Open Seattle meeting July 2016: Seattle City Clerk & UW research about diversity in neighborhoods
Seth opened the meeting, which was recorded by the Seattle Channel.
Seattle Boundaries Project. Seth Vincent is developing the Seattle Boundaries Project. Users type in their address to identify which legislative district, city council district, school district, etc. that they live in. Seth would really like people to take a look and give him feedback.
Legislation is open data: Nomos.us. Andrew Sullivan gave a brief presentation on his research into legislation and other policies, etc. based on the premise that legislation is open data. Seattle’s recent executive order made city data open by preference, but focus has remained on traditional forms of data, like Excel sheet data. Andrew’s definition expands that to include documents and speech, which are currently not being made accessible. Most government documents are published as PDFs, and scanned PDFs can have OCR issues. Also, some municipalities have prevented open laws/legislation – policies, cease and desist orders, and lawsuits have all tried to prevent this. The codifier of the Seattle Municipal Code even has language that looks on the surface to be not friendly to open data. Even attempts to make legislation more easily available, such as Seattle’s Legistar, are not easily searchable.
Andrew’s project, Nomos.us, has legislation across multiple jurisdictions, and soon will be able to send alerts to users based on legislative topics. He has a public API, friendly UI, and export in a couple formats. Opening legislative data will allow researchers to track bills as they get adopted from one state to another, and allow legislators to find “hidden” legislation inside larger documents. Difficulties going forward are: very few cities are publishing this information in a standard format; there are few APIs; scrapers are hard to write and maintain.
If you’d like to learn more or help, please contact Andrew on the Open Seattle Slack channel: @andrewsullivan.
The Office of the City Clerk
Monica Martinez Simmons, Seattle City Clerk and Janet Polata, Legislative Information Services Supervisor
Monica is the Seattle City Clerk, which is a non-political appointed public office. One of the essential functions of the City Clerk’s Office is to organize, retain, and makes available many types of public records, including Seattle’s agency records and City Council records. They comply with the Open Meetings Act, the Public Records Retention Act, and public disclosure laws by establishing policy and standards which meet or exceed compliance. It is their responsibility to be transparent, accessible, and accountable to the public on behalf of the City organization. Monica’s vision is for this public office to go beyond these basic principles, to ultimately promote civic awareness and engagement, and help citizens become more knowledgeable in their local government and legislative processes.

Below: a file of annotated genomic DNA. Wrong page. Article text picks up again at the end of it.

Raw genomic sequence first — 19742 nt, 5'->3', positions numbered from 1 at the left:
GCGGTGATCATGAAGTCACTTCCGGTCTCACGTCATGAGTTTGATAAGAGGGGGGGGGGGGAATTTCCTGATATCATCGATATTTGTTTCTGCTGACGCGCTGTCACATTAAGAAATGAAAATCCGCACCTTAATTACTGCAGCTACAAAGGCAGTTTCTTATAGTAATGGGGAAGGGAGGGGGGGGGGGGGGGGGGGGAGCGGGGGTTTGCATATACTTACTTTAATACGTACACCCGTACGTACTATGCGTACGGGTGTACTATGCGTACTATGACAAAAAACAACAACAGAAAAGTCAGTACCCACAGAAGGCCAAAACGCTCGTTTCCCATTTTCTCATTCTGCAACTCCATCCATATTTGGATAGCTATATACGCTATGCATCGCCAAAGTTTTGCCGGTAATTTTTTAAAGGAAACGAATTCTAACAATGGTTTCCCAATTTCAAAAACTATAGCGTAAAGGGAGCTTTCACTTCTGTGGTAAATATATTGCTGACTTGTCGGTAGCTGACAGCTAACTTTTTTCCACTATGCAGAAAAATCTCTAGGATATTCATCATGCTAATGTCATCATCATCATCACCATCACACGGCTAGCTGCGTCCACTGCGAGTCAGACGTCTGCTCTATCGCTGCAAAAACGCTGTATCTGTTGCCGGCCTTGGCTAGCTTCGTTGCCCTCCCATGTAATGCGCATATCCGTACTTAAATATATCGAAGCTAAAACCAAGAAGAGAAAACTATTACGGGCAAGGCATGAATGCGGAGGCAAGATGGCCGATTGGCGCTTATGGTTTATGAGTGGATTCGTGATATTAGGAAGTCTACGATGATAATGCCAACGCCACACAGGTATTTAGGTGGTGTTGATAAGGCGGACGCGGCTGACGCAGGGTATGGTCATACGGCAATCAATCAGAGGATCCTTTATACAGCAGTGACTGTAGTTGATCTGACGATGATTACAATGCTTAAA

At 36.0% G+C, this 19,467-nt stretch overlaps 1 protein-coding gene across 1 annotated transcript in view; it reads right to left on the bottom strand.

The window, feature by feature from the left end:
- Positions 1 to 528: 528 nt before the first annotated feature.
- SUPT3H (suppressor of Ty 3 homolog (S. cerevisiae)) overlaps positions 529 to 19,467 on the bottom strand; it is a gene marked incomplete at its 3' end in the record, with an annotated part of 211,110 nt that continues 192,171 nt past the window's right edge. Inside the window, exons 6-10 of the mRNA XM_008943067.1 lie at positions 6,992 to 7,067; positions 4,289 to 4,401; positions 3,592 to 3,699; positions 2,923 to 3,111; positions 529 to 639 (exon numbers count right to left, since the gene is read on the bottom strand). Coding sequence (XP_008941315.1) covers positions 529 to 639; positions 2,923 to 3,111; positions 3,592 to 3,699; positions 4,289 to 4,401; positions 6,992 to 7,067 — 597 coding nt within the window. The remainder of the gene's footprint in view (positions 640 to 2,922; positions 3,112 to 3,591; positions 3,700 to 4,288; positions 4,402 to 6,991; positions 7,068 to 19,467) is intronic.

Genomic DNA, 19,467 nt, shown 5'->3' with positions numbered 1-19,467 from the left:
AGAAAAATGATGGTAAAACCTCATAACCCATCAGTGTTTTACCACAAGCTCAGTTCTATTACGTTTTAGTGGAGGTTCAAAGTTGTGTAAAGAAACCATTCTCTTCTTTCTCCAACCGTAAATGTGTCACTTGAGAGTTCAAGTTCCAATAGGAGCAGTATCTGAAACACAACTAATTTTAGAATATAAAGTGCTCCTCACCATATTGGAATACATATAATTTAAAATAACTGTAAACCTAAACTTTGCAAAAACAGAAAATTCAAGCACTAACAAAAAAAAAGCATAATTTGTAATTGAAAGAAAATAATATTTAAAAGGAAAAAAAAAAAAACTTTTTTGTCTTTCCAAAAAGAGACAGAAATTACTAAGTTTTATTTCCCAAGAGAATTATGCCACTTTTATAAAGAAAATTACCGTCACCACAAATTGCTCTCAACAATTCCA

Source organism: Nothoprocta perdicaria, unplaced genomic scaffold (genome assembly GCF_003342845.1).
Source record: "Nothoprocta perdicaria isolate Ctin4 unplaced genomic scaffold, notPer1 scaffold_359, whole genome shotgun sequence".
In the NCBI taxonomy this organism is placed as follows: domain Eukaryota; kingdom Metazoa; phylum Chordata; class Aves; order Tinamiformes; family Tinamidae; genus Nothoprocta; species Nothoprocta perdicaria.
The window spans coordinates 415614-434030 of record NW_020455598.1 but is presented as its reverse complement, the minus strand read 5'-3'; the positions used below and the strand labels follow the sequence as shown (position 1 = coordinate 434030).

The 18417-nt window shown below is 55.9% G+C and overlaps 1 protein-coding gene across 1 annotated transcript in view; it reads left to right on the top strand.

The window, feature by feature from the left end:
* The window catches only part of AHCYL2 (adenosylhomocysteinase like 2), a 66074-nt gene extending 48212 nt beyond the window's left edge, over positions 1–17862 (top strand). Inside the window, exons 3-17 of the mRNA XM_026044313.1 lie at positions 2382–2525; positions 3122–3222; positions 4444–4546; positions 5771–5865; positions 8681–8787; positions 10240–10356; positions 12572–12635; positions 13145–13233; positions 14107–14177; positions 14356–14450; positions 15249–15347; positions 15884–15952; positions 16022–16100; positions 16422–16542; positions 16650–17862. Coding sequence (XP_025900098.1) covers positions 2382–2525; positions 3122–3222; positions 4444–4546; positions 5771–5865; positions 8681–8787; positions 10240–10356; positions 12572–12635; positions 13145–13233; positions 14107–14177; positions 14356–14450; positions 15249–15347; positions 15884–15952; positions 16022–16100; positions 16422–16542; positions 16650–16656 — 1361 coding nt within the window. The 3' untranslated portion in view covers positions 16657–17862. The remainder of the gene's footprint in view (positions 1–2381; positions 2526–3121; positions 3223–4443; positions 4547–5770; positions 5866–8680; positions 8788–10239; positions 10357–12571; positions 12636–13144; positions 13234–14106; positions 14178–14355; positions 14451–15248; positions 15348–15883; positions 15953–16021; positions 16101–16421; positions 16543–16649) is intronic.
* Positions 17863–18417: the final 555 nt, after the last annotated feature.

One of Monica’s significant challenges is that the City Clerk’s Office maintains so much information, and such varied information, that in general people do not know the wealth of what is available. The Legistar website, as Andrew mentioned, is more of a workflow website with a public portal, and it can stand to be improved. She agrees with Andrew that having agreed-upon standards across municipalities would be very helpful.
The City Clerk’s Office receives thousands of requests on an annual basis, and it can be a challenge to meet the deadlines of their core work as well as improve the process and information sharing. Major responsibilities include:
- Managing Seattle’s legislative process in coordination with 9 City Council offices and providing operational support to the Legislative Department.
- Training others about Citywide Records Management Services – making sure that all offices understand their public records responsibilities – from creation through disposal (archival, destruction, etc.).
- Maintaining the Seattle Municipal Archives to ensure accountability in the future.
- Maintaining the Legislative Information Services. This includes resolutions, ordinances, appointments to boards and commissions, audio recordings, meeting agendas, meeting notes, director’s rules, Seattle municipal code, Campaign finances disclosure reports, and consultant contracts.
The City Clerk’s Office documents have been full plain text (searchable) since 1996. After they put the first documents online, they created minimal-content database records for every ordinance and resolution that the City of Seattle has acted upon since it was formally established. Searchable full text – accessible to screen readers. Post pdfs of the signed legislation because some people need to see the signature.